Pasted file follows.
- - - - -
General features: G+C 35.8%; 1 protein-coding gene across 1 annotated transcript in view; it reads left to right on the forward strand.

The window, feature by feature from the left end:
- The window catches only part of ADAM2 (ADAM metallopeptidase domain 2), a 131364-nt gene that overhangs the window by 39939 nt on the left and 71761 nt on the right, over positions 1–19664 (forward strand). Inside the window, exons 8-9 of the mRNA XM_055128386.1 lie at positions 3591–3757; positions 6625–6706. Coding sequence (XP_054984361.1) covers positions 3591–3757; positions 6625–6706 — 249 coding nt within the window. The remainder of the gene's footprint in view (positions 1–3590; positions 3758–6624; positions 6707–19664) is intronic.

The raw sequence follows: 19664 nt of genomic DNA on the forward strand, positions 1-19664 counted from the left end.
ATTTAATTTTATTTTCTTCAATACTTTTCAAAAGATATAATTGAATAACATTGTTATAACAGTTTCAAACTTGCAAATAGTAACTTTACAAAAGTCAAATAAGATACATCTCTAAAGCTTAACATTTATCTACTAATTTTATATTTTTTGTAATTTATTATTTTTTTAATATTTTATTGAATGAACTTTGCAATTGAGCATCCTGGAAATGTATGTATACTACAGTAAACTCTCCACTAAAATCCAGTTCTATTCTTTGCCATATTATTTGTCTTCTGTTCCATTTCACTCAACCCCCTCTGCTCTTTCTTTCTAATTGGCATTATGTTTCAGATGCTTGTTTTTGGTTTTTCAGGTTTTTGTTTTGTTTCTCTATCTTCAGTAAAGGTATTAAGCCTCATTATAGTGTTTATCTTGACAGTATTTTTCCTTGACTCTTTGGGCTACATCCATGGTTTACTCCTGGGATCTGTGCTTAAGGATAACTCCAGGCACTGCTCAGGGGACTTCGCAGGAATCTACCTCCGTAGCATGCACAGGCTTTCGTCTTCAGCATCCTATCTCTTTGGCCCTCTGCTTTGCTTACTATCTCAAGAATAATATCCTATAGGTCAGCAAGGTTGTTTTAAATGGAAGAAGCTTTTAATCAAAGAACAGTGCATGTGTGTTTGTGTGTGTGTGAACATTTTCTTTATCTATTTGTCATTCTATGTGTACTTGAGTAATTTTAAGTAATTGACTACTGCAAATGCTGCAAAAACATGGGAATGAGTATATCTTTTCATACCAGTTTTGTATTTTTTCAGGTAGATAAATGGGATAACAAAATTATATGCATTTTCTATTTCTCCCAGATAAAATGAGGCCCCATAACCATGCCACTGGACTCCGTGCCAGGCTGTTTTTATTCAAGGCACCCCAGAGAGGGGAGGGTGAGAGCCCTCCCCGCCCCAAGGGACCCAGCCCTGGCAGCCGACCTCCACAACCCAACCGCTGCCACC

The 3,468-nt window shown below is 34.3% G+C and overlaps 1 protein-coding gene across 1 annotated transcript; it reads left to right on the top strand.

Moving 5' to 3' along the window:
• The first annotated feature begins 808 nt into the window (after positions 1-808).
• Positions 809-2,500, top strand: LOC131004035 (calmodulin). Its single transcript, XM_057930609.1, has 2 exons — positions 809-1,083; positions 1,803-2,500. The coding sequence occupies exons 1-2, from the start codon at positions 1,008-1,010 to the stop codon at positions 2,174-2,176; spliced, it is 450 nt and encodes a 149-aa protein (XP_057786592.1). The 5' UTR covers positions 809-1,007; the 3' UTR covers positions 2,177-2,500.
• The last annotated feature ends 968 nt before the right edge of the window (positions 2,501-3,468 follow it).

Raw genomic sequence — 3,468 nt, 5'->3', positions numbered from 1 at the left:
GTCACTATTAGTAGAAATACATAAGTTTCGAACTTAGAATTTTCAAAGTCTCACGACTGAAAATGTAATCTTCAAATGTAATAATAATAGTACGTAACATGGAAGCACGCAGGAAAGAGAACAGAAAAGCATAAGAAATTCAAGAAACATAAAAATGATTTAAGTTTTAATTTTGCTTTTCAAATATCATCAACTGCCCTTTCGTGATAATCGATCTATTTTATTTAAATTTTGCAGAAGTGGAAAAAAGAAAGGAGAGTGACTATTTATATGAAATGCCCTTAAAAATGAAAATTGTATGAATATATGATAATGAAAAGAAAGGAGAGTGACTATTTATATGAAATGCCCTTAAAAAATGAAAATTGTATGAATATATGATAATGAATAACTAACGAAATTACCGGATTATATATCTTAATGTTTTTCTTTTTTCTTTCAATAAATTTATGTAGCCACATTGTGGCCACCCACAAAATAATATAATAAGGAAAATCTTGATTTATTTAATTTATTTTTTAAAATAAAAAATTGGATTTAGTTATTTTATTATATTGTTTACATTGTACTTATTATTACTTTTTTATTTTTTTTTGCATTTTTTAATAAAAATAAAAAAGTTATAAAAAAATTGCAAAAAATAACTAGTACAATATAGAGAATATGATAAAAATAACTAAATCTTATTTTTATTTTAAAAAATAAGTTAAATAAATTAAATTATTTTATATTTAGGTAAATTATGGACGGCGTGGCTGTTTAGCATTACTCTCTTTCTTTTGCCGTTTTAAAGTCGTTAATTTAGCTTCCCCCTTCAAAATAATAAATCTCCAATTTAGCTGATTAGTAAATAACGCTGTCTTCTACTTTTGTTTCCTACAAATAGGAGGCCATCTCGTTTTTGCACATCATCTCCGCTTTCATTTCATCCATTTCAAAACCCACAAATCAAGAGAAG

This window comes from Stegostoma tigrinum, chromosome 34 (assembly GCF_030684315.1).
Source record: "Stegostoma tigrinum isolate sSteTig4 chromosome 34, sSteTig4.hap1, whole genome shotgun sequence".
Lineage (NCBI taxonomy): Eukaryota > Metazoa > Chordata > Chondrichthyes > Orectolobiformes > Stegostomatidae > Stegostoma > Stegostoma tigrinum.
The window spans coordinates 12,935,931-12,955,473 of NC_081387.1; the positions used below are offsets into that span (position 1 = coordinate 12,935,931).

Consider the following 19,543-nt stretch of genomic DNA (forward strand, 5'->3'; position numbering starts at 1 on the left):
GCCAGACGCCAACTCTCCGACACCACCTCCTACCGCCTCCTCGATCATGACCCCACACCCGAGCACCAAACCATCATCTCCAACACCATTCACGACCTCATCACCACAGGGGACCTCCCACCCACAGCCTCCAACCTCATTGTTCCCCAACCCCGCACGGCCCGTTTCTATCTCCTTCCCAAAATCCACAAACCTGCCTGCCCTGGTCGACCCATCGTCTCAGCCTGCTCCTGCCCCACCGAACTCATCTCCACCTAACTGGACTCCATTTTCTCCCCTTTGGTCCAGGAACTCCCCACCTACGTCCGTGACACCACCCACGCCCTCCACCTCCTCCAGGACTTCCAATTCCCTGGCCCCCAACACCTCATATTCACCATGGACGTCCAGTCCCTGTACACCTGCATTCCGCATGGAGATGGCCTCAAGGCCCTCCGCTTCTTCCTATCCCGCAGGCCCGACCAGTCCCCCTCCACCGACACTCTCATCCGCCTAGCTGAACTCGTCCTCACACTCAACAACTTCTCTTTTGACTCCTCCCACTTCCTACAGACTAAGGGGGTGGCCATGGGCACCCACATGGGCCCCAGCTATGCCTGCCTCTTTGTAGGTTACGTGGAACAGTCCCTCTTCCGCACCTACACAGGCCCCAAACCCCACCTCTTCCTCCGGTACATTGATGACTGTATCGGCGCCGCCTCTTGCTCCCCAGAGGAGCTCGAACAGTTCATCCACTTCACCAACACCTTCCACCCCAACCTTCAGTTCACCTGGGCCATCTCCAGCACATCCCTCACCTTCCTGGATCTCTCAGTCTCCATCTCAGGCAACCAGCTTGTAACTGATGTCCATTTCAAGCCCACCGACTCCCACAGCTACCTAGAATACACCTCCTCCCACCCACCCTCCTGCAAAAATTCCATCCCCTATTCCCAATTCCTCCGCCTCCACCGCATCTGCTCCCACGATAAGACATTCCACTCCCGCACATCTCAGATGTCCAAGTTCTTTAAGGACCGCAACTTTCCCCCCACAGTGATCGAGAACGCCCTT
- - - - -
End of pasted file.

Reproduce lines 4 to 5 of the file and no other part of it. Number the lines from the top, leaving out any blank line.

The raw sequence follows: 19664 nt of genomic DNA on the forward strand, positions 1-19664 counted from the left end.
ATTTAATTTTATTTTCTTCAATACTTTTCAAAAGATATAATTGAATAACATTGTTATAACAGTTTCAAACTTGCAAATAGTAACTTTACAAAAGTCAAATAAGATACATCTCTAAAGCTTAACATTTATCTACTAATTTTATATTTTTTGTAATTTATTATTTTTTTAATATTTTATTGAATGAACTTTGCAATTGAGCATCCTGGAAATGTATGTATACTACAGTAAACTCTCCACTAAAATCCAGTTCTATTCTTTGCCATATTATTTGTCTTCTGTTCCATTTCACTCAACCCCCTCTGCTCTTTCTTTCTAATTGGCATTATGTTTCAGATGCTTGTTTTTGGTTTTTCAGGTTTTTGTTTTGTTTCTCTATCTTCAGTAAAGGTATTAAGCCTCATTATAGTGTTTATCTTGACAGTATTTTTCCTTGACTCTTTGGGCTACATCCATGGTTTACTCCTGGGATCTGTGCTTAAGGATAACTCCAGGCACTGCTCAGGGGACTTCGCAGGAATCTACCTCCGTAGCATGCACAGGCTTTCGTCTTCAGCATCCTATCTCTTTGGCCCTCTGCTTTGCTTACTATCTCAAGAATAATATCCTATAGGTCAGCAAGGTTGTTTTAAATGGAAGAAGCTTTTAATCAAAGAACAGTGCATGTGTGTTTGTGTGTGTGTGAACATTTTCTTTATCTATTTGTCATTCTATGTGTACTTGAGTAATTTTAAGTAATTGACTACTGCAAATGCTGCAAAAACATGGGAATGAGTATATCTTTTCATACCAGTTTTGTATTTTTTCAGGTAGATAAATGGGATAACAAAATTATATGCATTTTCTATTTCTCCCAGATAAAATGAGGCCCCATAACCATGCCACTGGACTCCGTGCCAGGCTGTTTTTATTCAAGGCACCCCAGAGAGGGGAGGGTGAGAGCCCTCCCCGCCCCAAGGGACCCAGCCCTGGCAGCCGACCTCCACAACCCAACCGCTGCCACC